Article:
geordie racer wrote:
I don't think it was a solid playtest.
So few playtests are, IMO. I've been involved with several -- mostly for indie game writers.
Some background first. I have experience running usability tests for users of web applications. It's part of my day job.
So I'm used to creating "scripts" or designing activities to test different parts of a design or feature and then observing the user in action as objectively as possible, recording results and then gathering data from a sample of participants. Then analyzing and presenting that data in some meaningful fashion.
Playtests aren't that. Most playtests are groups gathering around and having fun with a game. That's not as hard as you might think. Once in a while, they might hit a logjam with a mechanic -- which results in a change to the rules most times.
But most playtests aren't designed to stress the system. Or to gather data in a meaningful fashion. Or present any sort of analysis of that data to figure out really what went wrong, where, why and what people are getting hung up on.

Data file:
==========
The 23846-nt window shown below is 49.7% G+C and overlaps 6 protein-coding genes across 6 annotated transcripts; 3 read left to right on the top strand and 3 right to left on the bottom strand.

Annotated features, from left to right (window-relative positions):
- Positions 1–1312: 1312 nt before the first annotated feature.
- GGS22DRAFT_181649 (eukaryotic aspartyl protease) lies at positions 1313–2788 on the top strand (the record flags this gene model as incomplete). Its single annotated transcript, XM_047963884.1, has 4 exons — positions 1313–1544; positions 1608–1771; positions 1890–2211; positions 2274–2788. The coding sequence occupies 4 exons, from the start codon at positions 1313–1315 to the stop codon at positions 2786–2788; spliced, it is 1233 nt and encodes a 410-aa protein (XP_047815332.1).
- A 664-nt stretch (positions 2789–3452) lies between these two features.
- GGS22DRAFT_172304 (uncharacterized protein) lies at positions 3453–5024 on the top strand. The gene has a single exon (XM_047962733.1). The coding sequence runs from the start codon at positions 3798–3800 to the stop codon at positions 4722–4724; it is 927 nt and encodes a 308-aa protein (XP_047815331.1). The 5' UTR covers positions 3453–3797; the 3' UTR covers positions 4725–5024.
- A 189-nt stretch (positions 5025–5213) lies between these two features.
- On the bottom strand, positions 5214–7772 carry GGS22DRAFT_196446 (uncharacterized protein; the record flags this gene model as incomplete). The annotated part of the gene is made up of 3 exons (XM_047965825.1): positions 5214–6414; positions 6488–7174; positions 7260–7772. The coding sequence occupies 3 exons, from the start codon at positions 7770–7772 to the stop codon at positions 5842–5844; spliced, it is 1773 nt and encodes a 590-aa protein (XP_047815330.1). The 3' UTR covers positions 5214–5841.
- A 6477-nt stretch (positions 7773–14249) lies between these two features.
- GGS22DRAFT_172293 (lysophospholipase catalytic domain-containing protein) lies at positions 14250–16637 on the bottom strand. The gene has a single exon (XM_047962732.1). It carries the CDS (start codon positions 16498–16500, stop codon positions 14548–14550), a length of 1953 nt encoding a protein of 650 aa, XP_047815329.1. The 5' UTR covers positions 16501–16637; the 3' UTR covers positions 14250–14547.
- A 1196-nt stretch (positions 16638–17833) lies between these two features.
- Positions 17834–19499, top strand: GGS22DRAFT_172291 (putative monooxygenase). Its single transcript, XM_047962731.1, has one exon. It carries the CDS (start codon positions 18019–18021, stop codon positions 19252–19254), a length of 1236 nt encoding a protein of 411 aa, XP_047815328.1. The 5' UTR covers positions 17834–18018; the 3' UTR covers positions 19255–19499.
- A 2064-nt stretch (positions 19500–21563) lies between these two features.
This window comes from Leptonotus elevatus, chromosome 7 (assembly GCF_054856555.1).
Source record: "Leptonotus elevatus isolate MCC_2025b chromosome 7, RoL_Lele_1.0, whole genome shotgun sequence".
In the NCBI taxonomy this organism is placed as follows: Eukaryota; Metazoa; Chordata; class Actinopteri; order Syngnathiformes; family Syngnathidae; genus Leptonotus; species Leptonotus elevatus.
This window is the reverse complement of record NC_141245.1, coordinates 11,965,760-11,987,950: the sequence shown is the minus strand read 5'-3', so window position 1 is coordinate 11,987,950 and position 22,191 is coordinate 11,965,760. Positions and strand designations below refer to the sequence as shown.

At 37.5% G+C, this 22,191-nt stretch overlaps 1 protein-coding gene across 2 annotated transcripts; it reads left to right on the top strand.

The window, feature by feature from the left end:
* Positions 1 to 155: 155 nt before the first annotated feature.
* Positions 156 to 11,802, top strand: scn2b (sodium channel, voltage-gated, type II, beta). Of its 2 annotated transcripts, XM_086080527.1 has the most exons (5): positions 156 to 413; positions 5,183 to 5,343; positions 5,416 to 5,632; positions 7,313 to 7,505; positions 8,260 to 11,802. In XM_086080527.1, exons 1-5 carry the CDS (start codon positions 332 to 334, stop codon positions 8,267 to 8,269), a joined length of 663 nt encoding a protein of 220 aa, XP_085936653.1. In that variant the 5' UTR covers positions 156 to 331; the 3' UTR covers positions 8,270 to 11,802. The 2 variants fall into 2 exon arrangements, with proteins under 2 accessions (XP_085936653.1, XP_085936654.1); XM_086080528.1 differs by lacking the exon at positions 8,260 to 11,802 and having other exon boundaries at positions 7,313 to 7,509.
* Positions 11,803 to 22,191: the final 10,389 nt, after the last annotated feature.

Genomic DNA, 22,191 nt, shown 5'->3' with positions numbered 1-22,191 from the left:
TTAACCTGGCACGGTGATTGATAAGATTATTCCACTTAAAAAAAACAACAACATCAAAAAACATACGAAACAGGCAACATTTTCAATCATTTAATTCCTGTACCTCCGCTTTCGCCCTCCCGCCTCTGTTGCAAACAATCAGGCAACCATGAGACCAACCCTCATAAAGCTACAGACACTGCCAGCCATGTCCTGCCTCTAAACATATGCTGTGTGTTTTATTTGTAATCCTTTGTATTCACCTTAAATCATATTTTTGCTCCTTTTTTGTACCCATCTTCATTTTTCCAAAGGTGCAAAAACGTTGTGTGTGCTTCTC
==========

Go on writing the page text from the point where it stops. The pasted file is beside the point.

Because a lot of the time, people just get stuck on something and they think this one thing is a solution when, in reality, it's this other thing that's throwing them off. And that solution might actually make something worse because, well, it's a new variable that's untested.
So, while a good marketing exercise, I think it's important for Joseph to stick to his guns with DCC. Sure, some interesting ideas might develop from the feedback he receives. But he's not getting any real data from us. Just hearing where (or if) we're having problems.
Open playtests, IMO, are more a test of (A) are the rules comprehensible and (B) are there any glaring mechanical horrors that somehow slipped through the cracks. The feedback should be taken with a minivan-sized grain of salt.
Just my opinion. But I'll point out that 4e went through how many hundreds of "playtesters" without ever realizing that a combat that lasts 90 minutes is too long, skill challenges (as printed in DMG1) were broken, the stats for monsters were off (see adjustments in MM3) and PCs failed to effectively scale with the monsters (see the Expertise feats for more on that)?
So what exactly were they "testing"?
Not to diss on 4e. Their playtesting shared the same flaw as most RPG playtesting. Not to say I don't want to playtest DCC. I'm planning on it. I just recognize it involves more "play" than "test".